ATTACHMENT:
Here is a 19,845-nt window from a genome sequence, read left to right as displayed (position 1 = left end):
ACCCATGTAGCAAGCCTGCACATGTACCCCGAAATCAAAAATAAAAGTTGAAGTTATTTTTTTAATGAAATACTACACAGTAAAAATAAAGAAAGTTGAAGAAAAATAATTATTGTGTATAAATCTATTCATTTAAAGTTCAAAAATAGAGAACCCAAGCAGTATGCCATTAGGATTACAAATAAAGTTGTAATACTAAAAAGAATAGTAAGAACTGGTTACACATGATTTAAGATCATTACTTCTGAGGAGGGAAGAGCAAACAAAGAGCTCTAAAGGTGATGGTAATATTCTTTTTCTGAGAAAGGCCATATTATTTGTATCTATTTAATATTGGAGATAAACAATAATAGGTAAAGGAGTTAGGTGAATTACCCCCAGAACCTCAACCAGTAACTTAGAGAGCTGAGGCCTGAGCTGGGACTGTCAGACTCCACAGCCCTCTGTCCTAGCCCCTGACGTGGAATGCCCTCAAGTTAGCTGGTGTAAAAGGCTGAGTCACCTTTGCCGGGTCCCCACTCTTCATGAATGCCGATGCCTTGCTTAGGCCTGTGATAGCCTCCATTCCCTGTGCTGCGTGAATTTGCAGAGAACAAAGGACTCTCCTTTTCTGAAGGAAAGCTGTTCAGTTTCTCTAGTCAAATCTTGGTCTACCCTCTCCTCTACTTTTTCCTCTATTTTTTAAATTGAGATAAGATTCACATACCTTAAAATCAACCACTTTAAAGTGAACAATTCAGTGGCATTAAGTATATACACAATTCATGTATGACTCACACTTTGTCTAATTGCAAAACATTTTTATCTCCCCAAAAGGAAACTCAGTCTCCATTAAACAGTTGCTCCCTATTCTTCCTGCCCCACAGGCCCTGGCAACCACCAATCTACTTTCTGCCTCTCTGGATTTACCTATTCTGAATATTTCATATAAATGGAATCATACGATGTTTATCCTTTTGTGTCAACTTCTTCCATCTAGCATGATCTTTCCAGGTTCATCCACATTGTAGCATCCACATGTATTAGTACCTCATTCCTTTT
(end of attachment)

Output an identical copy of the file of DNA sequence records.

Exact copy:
Here is a 19,845-nt window from a genome sequence, read left to right as displayed (position 1 = left end):
ACCCATGTAGCAAGCCTGCACATGTACCCCGAAATCAAAAATAAAAGTTGAAGTTATTTTTTTAATGAAATACTACACAGTAAAAATAAAGAAAGTTGAAGAAAAATAATTATTGTGTATAAATCTATTCATTTAAAGTTCAAAAATAGAGAACCCAAGCAGTATGCCATTAGGATTACAAATAAAGTTGTAATACTAAAAAGAATAGTAAGAACTGGTTACACATGATTTAAGATCATTACTTCTGAGGAGGGAAGAGCAAACAAAGAGCTCTAAAGGTGATGGTAATATTCTTTTTCTGAGAAAGGCCATATTATTTGTATCTATTTAATATTGGAGATAAACAATAATAGGTAAAGGAGTTAGGTGAATTACCCCCAGAACCTCAACCAGTAACTTAGAGAGCTGAGGCCTGAGCTGGGACTGTCAGACTCCACAGCCCTCTGTCCTAGCCCCTGACGTGGAATGCCCTCAAGTTAGCTGGTGTAAAAGGCTGAGTCACCTTTGCCGGGTCCCCACTCTTCATGAATGCCGATGCCTTGCTTAGGCCTGTGATAGCCTCCATTCCCTGTGCTGCGTGAATTTGCAGAGAACAAAGGACTCTCCTTTTCTGAAGGAAAGCTGTTCAGTTTCTCTAGTCAAATCTTGGTCTACCCTCTCCTCTACTTTTTCCTCTATTTTTTAAATTGAGATAAGATTCACATACCTTAAAATCAACCACTTTAAAGTGAACAATTCAGTGGCATTAAGTATATACACAATTCATGTATGACTCACACTTTGTCTAATTGCAAAACATTTTTATCTCCCCAAAAGGAAACTCAGTCTCCATTAAACAGTTGCTCCCTATTCTTCCTGCCCCACAGGCCCTGGCAACCACCAATCTACTTTCTGCCTCTCTGGATTTACCTATTCTGAATATTTCATATAAATGGAATCATACGATGTTTATCCTTTTGTGTCAACTTCTTCCATCTAGCATGATCTTTCCAGGTTCATCCACATTGTAGCATCCACATGTATTAGTACCTCATTCCTTTT